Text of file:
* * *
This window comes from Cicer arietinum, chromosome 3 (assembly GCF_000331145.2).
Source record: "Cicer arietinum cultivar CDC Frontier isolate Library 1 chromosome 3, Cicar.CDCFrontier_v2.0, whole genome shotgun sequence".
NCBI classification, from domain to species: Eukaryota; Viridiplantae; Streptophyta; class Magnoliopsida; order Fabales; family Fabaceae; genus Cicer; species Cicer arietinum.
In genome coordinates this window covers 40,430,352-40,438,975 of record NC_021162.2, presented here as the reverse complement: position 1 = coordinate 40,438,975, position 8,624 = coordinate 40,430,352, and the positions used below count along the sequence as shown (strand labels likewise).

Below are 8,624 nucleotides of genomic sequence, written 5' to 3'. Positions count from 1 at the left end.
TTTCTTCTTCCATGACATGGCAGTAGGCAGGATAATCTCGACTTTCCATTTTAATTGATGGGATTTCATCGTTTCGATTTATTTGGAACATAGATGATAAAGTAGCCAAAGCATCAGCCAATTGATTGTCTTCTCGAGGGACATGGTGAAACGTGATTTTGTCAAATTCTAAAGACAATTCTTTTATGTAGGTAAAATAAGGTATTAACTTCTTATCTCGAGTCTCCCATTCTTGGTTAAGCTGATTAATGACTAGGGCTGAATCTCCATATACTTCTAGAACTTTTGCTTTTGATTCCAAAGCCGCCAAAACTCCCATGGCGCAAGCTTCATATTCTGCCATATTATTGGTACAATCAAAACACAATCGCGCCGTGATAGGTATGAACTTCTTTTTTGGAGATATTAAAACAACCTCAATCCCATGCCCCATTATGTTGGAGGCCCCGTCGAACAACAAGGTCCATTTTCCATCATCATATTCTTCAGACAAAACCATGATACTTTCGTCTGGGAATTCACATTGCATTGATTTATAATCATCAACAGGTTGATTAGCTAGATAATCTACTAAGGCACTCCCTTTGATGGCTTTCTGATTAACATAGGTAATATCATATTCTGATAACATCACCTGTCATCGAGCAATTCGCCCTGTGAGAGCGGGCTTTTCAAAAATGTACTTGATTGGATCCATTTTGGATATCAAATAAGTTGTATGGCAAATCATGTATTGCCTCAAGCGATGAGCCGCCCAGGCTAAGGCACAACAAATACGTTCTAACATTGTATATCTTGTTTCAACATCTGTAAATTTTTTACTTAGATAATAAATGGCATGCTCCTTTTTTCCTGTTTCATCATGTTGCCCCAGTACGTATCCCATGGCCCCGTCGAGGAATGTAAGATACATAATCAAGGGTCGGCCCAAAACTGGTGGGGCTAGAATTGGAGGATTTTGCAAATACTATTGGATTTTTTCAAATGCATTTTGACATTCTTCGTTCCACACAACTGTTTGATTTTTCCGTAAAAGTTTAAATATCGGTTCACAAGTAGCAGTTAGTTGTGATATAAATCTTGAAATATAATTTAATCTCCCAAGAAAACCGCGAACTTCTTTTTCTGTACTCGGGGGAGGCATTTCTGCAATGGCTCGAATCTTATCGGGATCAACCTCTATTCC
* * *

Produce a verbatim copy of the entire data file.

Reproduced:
This window comes from Cicer arietinum, chromosome 3 (assembly GCF_000331145.2).
Source record: "Cicer arietinum cultivar CDC Frontier isolate Library 1 chromosome 3, Cicar.CDCFrontier_v2.0, whole genome shotgun sequence".
NCBI classification, from domain to species: Eukaryota; Viridiplantae; Streptophyta; class Magnoliopsida; order Fabales; family Fabaceae; genus Cicer; species Cicer arietinum.
In genome coordinates this window covers 40,430,352-40,438,975 of record NC_021162.2, presented here as the reverse complement: position 1 = coordinate 40,438,975, position 8,624 = coordinate 40,430,352, and the positions used below count along the sequence as shown (strand labels likewise).

Below are 8,624 nucleotides of genomic sequence, written 5' to 3'. Positions count from 1 at the left end.
TTTCTTCTTCCATGACATGGCAGTAGGCAGGATAATCTCGACTTTCCATTTTAATTGATGGGATTTCATCGTTTCGATTTATTTGGAACATAGATGATAAAGTAGCCAAAGCATCAGCCAATTGATTGTCTTCTCGAGGGACATGGTGAAACGTGATTTTGTCAAATTCTAAAGACAATTCTTTTATGTAGGTAAAATAAGGTATTAACTTCTTATCTCGAGTCTCCCATTCTTGGTTAAGCTGATTAATGACTAGGGCTGAATCTCCATATACTTCTAGAACTTTTGCTTTTGATTCCAAAGCCGCCAAAACTCCCATGGCGCAAGCTTCATATTCTGCCATATTATTGGTACAATCAAAACACAATCGCGCCGTGATAGGTATGAACTTCTTTTTTGGAGATATTAAAACAACCTCAATCCCATGCCCCATTATGTTGGAGGCCCCGTCGAACAACAAGGTCCATTTTCCATCATCATATTCTTCAGACAAAACCATGATACTTTCGTCTGGGAATTCACATTGCATTGATTTATAATCATCAACAGGTTGATTAGCTAGATAATCTACTAAGGCACTCCCTTTGATGGCTTTCTGATTAACATAGGTAATATCATATTCTGATAACATCACCTGTCATCGAGCAATTCGCCCTGTGAGAGCGGGCTTTTCAAAAATGTACTTGATTGGATCCATTTTGGATATCAAATAAGTTGTATGGCAAATCATGTATTGCCTCAAGCGATGAGCCGCCCAGGCTAAGGCACAACAAATACGTTCTAACATTGTATATCTTGTTTCAACATCTGTAAATTTTTTACTTAGATAATAAATGGCATGCTCCTTTTTTCCTGTTTCATCATGTTGCCCCAGTACGTATCCCATGGCCCCGTCGAGGAATGTAAGATACATAATCAAGGGTCGGCCCAAAACTGGTGGGGCTAGAATTGGAGGATTTTGCAAATACTATTGGATTTTTTCAAATGCATTTTGACATTCTTCGTTCCACACAACTGTTTGATTTTTCCGTAAAAGTTTAAATATCGGTTCACAAGTAGCAGTTAGTTGTGATATAAATCTTGAAATATAATTTAATCTCCCAAGAAAACCGCGAACTTCTTTTTCTGTACTCGGGGGAGGCATTTCTGCAATGGCTCGAATCTTATCGGGATCAACCTCTATTCC